Polls on the East Coast begin closing at 7 p.m., and it could be a long night before the results are known.
The election offers a choice between two starkly different men: the buttoned-up, business-savvy Romney, and the still-popular but battle-scarred Obama.
But it is much more than that. It is also a decision about the role of government in American life; who ought to pay more taxes; the future of entitlement programs like Medicare and Medicaid; and the survival of Obama’s signature domestic legislation, the overhaul of the country’s health-care system.
At its core, the election will reflect who the majority of America believes is better equipped to lead the country out of the economic doldrums, which has pushed record number of people to food stamps and other public assistance, and unemployment to 7.9 percent.
The winner will also have the power to remake the Supreme Court. Several justices have reached retirement age, meaning that whoever takes office in January could get the opportunity to tip the court’s political makeup in his favor.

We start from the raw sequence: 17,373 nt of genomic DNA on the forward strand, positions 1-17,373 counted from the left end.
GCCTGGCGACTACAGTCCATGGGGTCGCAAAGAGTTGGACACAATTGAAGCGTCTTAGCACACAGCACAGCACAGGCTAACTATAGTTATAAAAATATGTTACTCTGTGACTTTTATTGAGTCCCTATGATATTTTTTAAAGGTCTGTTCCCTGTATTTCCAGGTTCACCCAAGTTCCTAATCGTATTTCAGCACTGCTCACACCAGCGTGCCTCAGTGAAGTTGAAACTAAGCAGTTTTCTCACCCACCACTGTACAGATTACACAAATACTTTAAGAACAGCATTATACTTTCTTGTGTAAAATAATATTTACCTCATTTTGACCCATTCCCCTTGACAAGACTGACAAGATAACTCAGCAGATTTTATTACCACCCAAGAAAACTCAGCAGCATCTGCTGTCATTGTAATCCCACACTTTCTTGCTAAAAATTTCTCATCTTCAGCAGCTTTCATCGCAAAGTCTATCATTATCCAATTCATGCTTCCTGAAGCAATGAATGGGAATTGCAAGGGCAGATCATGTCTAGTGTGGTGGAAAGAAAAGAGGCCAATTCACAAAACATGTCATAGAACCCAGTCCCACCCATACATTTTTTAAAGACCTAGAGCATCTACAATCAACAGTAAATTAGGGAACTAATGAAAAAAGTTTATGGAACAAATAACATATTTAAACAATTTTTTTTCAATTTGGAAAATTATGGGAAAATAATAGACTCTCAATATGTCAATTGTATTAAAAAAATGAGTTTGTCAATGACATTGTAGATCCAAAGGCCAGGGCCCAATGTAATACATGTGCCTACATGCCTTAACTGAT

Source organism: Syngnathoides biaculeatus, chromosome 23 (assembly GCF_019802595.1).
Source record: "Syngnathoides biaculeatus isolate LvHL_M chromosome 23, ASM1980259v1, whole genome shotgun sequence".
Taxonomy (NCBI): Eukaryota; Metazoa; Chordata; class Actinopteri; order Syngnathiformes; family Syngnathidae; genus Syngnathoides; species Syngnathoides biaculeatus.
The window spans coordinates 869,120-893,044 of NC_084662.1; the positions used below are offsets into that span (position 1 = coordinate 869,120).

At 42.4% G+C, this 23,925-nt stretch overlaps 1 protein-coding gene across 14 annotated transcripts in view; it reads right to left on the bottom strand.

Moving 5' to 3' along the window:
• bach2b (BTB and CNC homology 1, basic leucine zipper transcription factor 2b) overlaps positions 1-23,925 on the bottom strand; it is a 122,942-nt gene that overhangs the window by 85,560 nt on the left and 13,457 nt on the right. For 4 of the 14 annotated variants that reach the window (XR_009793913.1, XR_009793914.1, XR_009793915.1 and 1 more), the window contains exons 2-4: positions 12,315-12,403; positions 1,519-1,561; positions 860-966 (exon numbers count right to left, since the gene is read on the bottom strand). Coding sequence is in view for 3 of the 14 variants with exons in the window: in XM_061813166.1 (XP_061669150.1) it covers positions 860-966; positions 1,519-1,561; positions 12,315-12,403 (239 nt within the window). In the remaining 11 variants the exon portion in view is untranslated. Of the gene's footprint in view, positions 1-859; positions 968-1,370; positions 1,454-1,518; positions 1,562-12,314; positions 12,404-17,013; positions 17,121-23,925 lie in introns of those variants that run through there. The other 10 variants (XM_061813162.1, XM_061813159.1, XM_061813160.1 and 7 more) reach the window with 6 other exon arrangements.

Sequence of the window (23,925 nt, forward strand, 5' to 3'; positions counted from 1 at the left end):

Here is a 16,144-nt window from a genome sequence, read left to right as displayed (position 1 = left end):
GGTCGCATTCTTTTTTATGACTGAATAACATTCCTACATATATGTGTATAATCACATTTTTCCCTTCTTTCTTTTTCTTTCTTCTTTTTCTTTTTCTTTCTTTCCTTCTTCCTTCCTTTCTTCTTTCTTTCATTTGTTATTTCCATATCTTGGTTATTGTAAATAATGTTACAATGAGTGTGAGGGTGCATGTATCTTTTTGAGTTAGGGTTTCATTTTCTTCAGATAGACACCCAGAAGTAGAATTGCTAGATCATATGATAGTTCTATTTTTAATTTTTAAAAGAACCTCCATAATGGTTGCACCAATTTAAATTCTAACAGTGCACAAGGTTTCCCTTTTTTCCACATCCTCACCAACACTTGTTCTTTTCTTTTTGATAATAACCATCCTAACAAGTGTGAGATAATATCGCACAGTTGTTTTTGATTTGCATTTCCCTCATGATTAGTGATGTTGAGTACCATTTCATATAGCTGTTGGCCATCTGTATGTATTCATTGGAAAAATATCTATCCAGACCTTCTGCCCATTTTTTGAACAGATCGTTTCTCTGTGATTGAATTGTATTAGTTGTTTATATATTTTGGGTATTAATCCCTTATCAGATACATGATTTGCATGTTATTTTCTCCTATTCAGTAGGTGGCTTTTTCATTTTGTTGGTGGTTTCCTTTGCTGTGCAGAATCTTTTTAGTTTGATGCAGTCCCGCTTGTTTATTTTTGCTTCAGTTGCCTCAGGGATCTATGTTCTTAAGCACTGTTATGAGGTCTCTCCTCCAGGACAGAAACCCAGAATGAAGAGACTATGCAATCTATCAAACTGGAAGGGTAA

Control of Congress is also up for grabs on Tuesday. Republicans are trying to maintain their majority in the House of Representatives; Democrats need to win 25 seats to take power. In the Senate, Democrats have a three-vote majority, which means that if Obama wins and gives his party the edge in tiebreakers, the GOP needs to win four additional seats. If Romney wins, then the Republicans only need three seats.
The Congressional results will help set the tone for the next two years in Washington. They will determine how difficult it will be for the president ability to deliver the promises he made on the campaign trail, and lay the groundwork for negotiations over the so-called fiscal cliff, a combination of expiring tax cuts and massive government spending reductions that awaits lawmakers at year’s end.